Posted on Wednesday the 24th May 2017 by Duncan Carter
After tops, bags, jackets and jumpers it was time to tackle the neglected bottom half this month!
Contrast Chinos (with Tartan Details)
I’d been eyeing up this Sewing Pattern
for a while and decided to do a funky twist on the classic style by incorporating some bright, contrasting tartan for the details. I opted to try out a “proper” Jeans Rivet
for the first time.
From the front, these look like an unassuming pair of chinos but the patch pockets, facings and back yoke spice it up - you might not see my coming but you’ll definitely see me leaving!
The green Cotton Drill Fabric
is quite heavy weight and durable: the final product feels like a pair of jeans. I interfaced the Tartan Fabric
since it was a good deal lighter than the drill and needed a little stabilising.
I hadn’t done a zip fly in a while and was a bit worried about that, but it came out perfectly. I was actually surprised at how well it went! The pattern talks you through everything, including sewing some bar tacks in the places where the garment might experience stress and strain.
Installing the rivet turned out to be easier than sewing on a button! You’ll need a small hammer and a chopping board or something similar to rest everything on while you give it a bang. And warn anyone else who might be in the room before you start hammering (sorry to my flatmate!)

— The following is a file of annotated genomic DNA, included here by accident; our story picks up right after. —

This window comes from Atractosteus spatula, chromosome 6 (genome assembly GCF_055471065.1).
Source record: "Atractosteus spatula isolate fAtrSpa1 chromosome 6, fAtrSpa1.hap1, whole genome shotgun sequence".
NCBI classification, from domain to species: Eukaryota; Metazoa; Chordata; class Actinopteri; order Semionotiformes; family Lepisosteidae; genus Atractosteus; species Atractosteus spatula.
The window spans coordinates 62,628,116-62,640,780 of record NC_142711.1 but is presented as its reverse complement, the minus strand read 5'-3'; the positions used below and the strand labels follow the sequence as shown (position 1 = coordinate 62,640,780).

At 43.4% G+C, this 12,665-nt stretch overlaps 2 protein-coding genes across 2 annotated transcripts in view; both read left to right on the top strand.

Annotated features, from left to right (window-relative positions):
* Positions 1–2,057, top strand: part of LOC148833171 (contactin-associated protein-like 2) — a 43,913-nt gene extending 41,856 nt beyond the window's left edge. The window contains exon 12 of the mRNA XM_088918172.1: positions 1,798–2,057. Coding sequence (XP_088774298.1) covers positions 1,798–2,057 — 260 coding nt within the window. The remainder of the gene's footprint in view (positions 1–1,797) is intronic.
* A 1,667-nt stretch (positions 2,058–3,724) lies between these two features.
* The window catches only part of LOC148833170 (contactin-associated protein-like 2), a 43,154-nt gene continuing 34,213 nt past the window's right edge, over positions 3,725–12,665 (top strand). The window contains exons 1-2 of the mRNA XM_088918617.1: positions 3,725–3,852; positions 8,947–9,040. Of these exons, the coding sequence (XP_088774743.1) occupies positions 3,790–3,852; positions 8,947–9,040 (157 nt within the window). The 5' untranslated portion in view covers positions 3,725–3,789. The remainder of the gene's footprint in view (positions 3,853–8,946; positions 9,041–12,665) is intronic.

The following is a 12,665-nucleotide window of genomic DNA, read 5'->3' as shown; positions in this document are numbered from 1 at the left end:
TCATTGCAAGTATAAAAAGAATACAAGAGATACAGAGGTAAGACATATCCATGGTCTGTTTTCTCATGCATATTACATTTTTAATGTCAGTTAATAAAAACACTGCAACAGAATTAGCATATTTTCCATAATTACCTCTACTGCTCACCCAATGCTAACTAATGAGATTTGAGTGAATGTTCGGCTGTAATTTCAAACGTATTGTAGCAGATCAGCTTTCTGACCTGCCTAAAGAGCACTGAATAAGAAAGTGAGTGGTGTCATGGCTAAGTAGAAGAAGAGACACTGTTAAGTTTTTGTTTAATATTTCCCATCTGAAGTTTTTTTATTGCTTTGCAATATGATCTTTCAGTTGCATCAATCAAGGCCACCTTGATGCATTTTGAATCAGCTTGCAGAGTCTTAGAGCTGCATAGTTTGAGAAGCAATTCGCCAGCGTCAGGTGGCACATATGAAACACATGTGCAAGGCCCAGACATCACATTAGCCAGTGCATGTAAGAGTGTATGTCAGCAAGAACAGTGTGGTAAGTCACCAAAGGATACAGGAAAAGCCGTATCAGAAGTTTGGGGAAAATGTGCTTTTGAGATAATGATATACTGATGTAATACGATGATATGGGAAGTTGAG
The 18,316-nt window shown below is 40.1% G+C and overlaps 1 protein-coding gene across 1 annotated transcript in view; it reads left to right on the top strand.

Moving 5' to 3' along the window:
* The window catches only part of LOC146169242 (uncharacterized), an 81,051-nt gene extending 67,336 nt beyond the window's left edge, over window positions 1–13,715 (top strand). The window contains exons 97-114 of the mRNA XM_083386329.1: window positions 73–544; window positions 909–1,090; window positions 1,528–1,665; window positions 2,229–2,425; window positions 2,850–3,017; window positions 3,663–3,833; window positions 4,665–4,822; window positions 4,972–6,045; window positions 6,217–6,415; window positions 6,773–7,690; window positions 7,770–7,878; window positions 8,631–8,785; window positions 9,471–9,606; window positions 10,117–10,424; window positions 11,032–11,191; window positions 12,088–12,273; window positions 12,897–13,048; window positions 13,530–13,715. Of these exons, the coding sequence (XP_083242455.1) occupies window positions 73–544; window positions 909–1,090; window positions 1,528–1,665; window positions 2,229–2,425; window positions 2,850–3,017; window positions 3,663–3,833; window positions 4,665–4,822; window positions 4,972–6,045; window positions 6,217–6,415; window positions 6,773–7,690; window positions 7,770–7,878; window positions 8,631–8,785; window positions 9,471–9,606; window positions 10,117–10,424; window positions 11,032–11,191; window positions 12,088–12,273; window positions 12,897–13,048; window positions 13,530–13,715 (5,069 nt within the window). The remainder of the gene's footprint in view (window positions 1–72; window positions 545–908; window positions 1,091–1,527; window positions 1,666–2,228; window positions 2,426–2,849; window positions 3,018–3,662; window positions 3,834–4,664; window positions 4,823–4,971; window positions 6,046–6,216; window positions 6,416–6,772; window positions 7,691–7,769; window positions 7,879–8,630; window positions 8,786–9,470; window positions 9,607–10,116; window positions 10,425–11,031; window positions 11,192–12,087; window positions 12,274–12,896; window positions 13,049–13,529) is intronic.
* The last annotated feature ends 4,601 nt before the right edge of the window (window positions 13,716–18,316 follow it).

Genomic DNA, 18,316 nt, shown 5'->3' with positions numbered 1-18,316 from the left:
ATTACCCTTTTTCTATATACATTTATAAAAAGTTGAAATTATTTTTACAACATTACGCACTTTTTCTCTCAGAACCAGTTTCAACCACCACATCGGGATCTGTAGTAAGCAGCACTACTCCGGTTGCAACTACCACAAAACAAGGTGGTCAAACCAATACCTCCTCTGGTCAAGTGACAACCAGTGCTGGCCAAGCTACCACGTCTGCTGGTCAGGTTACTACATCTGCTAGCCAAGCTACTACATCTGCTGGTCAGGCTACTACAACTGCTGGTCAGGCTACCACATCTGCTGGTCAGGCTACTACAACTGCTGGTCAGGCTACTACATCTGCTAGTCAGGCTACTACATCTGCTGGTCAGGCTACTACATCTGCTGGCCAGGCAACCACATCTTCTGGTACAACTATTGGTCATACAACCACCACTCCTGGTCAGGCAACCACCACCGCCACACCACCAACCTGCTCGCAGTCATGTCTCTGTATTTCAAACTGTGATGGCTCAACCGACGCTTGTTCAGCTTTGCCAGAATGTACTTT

There are a lot of flat fell seams in the garment. These were a delight to sew and they give a professional looking finish while adding strength to your seams. If you’ve never sewn flat fell seams before I’d recommend starting on a heavy fabric like this. I did them on a super-lightweight shirt last year and it nearly led to tears!
The only confusing part was attaching the waistband because I had never seen this style/technique before. Basically a length of bias binding is used to encase the raw edge of the inner waistband - the first few inches are tucked up inside the front of the waistband then it flips down to reveal the binding right around the waist before tucking back up into the corner at the other end. I can’t figure out why this exists, other than it looks quite interesting! I guess it also makes for a less bulky seam, especially on heavier fabrics. You can see I overlocked some of the edges too for a neat finish.
I’m taking a short break from the Minerva Crafts Blogger Network over summer but will hopefully be back in the autumn to showcase some new garments for you.
Until then, happy sewing and have a great summer!